New Delhi: India is witnessing trailers of future conflicts and its adversaries will continue with efforts to achieve their strategic aims, Army Chief Gen MM Naravane said on Thursday delving into national security challenges emanating from China and Pakistan.
In an address at an online seminar, he said India is facing "unique, substantial and multi-domain" security challenges and that developments on the northern borders had adequately underscored the requirement of ready and capable forces.
Without naming China and Pakistan, the Chief of Army Staff said that the disputed borders with nuclear-capable neighbours coupled with state-sponsored proxy war were stretching the security apparatus and the resources.
"We are witnessing trailers of future conflicts. These are being enacted daily on the information battlefield, in the networks and cyberspace. They are also being played along unsettled and active borders," he said.
"It is for us now to visualise the battlefield contours of tomorrow based on these trailers. If you look around, you will realise the reality of today," he said.
The Army chief said the developments on the northern borders had adequately underscored the requirement of ready and capable forces with an optimal component of boots on the ground backed by modern technology to preserve the country's sovereignty and integrity.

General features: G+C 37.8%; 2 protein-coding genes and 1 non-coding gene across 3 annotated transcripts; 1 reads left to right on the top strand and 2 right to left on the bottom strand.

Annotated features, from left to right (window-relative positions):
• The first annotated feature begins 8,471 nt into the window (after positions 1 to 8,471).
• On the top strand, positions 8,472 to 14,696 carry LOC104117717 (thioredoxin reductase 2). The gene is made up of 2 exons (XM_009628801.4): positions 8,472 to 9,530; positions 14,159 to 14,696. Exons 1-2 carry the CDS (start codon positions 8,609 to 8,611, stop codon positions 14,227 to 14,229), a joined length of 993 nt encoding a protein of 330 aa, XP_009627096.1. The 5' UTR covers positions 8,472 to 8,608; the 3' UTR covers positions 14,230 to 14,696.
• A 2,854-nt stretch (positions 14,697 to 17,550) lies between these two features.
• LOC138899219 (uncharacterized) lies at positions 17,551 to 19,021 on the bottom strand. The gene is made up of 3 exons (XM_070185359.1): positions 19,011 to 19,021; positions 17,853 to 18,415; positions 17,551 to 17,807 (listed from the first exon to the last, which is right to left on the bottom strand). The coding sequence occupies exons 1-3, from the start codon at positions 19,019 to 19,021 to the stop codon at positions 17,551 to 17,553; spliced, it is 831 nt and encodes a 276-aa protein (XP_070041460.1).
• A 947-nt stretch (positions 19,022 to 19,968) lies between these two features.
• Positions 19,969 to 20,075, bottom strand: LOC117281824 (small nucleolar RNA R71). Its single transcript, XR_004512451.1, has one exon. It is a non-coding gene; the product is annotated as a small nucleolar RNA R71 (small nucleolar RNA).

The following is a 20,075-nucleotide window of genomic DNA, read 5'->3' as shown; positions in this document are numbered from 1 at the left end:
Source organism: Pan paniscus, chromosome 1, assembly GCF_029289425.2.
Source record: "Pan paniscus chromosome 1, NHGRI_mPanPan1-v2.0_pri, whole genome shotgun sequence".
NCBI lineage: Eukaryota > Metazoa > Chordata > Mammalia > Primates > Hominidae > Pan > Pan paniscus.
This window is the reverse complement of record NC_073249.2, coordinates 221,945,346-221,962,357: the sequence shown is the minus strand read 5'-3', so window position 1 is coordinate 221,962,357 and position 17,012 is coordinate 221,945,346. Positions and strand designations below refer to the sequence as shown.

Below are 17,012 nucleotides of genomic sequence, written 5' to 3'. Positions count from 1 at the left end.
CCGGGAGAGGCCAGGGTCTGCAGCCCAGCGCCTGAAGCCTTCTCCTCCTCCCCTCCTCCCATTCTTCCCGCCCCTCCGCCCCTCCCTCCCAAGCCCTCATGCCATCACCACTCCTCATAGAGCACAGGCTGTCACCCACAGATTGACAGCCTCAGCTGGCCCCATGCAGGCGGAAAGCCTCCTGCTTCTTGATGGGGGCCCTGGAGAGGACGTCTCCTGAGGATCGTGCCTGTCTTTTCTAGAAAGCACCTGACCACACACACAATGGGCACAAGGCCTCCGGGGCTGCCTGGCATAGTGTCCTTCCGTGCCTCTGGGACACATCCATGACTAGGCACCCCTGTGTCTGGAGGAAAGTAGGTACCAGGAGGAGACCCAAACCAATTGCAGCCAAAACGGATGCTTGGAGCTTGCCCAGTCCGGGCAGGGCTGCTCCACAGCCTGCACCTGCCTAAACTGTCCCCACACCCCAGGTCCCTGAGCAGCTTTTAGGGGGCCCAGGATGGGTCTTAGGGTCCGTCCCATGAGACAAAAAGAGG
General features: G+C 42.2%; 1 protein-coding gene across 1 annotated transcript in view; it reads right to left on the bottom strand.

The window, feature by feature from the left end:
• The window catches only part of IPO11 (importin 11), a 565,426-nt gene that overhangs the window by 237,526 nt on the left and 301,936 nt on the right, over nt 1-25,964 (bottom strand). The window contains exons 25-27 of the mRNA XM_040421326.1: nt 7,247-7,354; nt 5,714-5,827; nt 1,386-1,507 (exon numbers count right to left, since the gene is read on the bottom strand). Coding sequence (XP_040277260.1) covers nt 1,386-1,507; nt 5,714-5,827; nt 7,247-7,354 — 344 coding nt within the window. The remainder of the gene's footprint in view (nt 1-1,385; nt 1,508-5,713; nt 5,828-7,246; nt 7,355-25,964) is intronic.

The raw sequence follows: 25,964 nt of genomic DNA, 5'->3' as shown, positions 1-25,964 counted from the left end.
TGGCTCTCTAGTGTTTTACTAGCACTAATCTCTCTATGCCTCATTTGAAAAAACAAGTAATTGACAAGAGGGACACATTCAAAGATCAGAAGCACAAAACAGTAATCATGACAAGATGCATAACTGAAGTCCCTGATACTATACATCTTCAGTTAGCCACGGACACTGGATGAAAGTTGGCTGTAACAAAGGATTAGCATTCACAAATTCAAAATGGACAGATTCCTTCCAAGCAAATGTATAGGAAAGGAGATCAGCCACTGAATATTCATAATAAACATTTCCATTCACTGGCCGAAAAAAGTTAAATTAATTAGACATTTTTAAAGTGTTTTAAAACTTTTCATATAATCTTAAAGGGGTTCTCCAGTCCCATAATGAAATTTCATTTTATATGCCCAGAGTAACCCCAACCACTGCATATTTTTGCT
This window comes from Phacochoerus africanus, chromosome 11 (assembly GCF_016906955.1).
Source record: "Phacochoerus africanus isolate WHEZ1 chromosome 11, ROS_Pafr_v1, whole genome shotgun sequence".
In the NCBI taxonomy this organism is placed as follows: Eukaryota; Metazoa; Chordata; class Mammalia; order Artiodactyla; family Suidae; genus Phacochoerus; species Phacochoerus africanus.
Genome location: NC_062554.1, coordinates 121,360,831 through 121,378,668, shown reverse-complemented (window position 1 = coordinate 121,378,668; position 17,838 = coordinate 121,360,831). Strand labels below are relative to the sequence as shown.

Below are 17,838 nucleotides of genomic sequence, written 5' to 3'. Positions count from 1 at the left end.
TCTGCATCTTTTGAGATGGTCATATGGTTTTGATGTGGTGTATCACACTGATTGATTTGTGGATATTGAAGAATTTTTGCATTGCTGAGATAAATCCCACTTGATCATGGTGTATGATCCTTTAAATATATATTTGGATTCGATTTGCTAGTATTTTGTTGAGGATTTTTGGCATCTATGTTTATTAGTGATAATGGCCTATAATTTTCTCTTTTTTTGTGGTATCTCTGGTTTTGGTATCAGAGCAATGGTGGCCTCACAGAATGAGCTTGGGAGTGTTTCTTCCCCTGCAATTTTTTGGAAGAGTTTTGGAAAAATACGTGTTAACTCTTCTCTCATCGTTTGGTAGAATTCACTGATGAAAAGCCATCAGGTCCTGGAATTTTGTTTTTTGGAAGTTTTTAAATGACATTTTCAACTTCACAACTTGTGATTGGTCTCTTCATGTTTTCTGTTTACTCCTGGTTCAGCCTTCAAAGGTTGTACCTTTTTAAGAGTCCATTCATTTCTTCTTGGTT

"Our adversary shall continue with their efforts to achieve their strategic aims...sort of conflict by use of grey zone activities in the political, military and economic domains, and do so in a collusive manner," he said.
"The events of 2020 have been testimony to the diversity of security threats in all domains and this has brought the spotlight towards non-contact and grey zone warfare. We need to augment capabilities in both non-contact and contact modes of warfare," he said referring to the eastern Ladakh face-off.
In an oblique reference to China, he said that some nations are challenging the globally accepted norms and the rules-based order.
Gen Naravane said the developments in Afghanistan had again brought to focus the use of proxies and non-state actors to decisive effect.